Clinical application of diffusion tensor tractography to postoperative C5 palsy

Morito Takano, Osahiko Tsuji, Kanehiro Fujiyoshi, Narihito Nagoshi, Satoshi Nori, Satoshi Suzuki, Eijiro Okada, Mitsuru Yagi, Morio Matsumoto, Masaya Nakamura, Kota Watanabe

Research output: Contribution to journalArticlepeer-review


Study design: Diagnostic study. Objective: Although C5 palsy is a well-known potential complication after cervical procedure, the exact pathophysiology remains uncertain. Diffusion tensor tractography (DTT) has recently been proposed as a useful tool to examine quantitatively and non-invasively the pathology of spinal cord disorders. The purpose of this study is to determine the clinical interest of DTT in patients with C5 palsy after cervical laminoplasty. Setting: Single university hospital. Methods: Five patients with C5 palsy out of 108 patients after cervical laminoplasty were subjected to DTT using a 1.5 Tesla magnetic resonance imaging in our hospital between 2010 and 2012. For the tractography, two regions of interest (ROI) were placed at the C5 segmental level and the bilateral C4/5 intervertebral foramen level. Results: The postoperative number of tract fibers at the C5 segmental spinal cord level was significantly increased compared to the preoperative number, despite the C5 palsy. Analyses of two ROIs (at the C5 segmental level and the C4/5 intervertebral foramen level) showed that the number of tract fibers at the palsy side was significantly decreased compared to the intact side. Furthermore, in the patient who spontaneously recovered from C5 palsy within postoperative 6 months, a gradual augmentation of tract fibers was identified at the palsy side. Conclusions: Our findings suggest that DTT can document C5 palsy in detail, as the anatomical region between C5 segmental level and C4/5 intervertebral foramen level was potentially damaged in patients with C5 palsy after laminoplasty.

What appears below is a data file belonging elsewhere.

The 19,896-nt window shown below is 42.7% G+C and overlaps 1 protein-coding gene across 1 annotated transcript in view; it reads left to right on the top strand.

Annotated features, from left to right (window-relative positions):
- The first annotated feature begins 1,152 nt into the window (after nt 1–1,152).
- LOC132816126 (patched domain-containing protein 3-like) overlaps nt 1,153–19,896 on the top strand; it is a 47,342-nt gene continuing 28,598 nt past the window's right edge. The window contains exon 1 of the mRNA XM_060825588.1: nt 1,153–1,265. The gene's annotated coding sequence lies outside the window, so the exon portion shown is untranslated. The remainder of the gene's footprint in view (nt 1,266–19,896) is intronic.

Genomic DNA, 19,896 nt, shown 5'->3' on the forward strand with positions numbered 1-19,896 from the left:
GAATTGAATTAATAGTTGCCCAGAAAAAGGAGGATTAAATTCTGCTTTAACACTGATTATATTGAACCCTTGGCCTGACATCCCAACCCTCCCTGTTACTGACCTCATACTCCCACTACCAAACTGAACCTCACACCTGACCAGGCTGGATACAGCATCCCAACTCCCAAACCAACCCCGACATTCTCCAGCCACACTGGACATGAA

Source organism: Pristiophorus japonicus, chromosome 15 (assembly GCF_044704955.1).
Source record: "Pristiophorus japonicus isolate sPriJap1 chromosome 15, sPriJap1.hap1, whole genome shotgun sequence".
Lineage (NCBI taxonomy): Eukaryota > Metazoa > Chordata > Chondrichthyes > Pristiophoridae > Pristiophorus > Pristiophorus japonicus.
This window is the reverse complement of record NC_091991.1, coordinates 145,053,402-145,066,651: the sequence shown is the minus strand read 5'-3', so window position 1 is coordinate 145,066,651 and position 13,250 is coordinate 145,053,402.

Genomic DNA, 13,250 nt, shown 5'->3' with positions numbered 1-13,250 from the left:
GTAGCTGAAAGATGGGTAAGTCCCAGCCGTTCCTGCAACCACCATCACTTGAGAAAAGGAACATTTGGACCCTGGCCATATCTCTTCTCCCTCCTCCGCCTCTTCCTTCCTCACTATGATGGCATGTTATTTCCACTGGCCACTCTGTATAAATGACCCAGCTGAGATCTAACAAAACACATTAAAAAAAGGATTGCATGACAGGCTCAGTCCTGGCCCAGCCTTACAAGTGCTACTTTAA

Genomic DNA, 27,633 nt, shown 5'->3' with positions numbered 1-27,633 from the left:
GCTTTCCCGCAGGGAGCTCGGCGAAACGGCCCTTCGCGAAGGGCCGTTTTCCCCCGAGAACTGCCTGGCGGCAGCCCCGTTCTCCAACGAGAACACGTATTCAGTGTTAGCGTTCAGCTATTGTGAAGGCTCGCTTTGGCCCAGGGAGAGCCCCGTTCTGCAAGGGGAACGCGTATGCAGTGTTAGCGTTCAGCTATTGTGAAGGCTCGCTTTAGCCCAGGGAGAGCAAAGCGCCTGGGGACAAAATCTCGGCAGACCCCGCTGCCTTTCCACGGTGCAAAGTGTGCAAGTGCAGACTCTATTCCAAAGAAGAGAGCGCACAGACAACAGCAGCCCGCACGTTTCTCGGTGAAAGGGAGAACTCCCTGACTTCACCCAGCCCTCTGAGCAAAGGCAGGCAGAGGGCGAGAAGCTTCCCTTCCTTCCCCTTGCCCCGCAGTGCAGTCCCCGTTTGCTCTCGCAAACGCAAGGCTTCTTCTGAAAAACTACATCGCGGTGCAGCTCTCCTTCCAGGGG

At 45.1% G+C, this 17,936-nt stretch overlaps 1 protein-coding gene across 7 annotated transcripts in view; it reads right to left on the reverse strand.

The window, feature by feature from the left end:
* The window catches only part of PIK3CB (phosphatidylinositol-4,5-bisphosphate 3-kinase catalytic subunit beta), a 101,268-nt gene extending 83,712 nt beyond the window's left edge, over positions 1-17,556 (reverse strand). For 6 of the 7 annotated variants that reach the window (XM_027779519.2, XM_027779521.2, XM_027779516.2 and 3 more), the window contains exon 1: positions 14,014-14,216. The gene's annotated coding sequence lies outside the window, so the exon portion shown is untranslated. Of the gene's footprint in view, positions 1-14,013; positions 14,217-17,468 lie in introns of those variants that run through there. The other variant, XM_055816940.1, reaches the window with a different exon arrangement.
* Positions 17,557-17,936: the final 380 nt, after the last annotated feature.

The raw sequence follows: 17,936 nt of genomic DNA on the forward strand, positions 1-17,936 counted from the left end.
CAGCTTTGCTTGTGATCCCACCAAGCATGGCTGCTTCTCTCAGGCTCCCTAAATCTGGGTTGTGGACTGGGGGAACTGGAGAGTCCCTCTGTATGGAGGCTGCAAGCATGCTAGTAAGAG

Original languageEnglish
Article number83
JournalSpinal Cord Series and Cases
Issue number1
Publication statusPublished - 2021 Dec

ASJC Scopus subject areas

  • Neurology
  • Clinical Neurology


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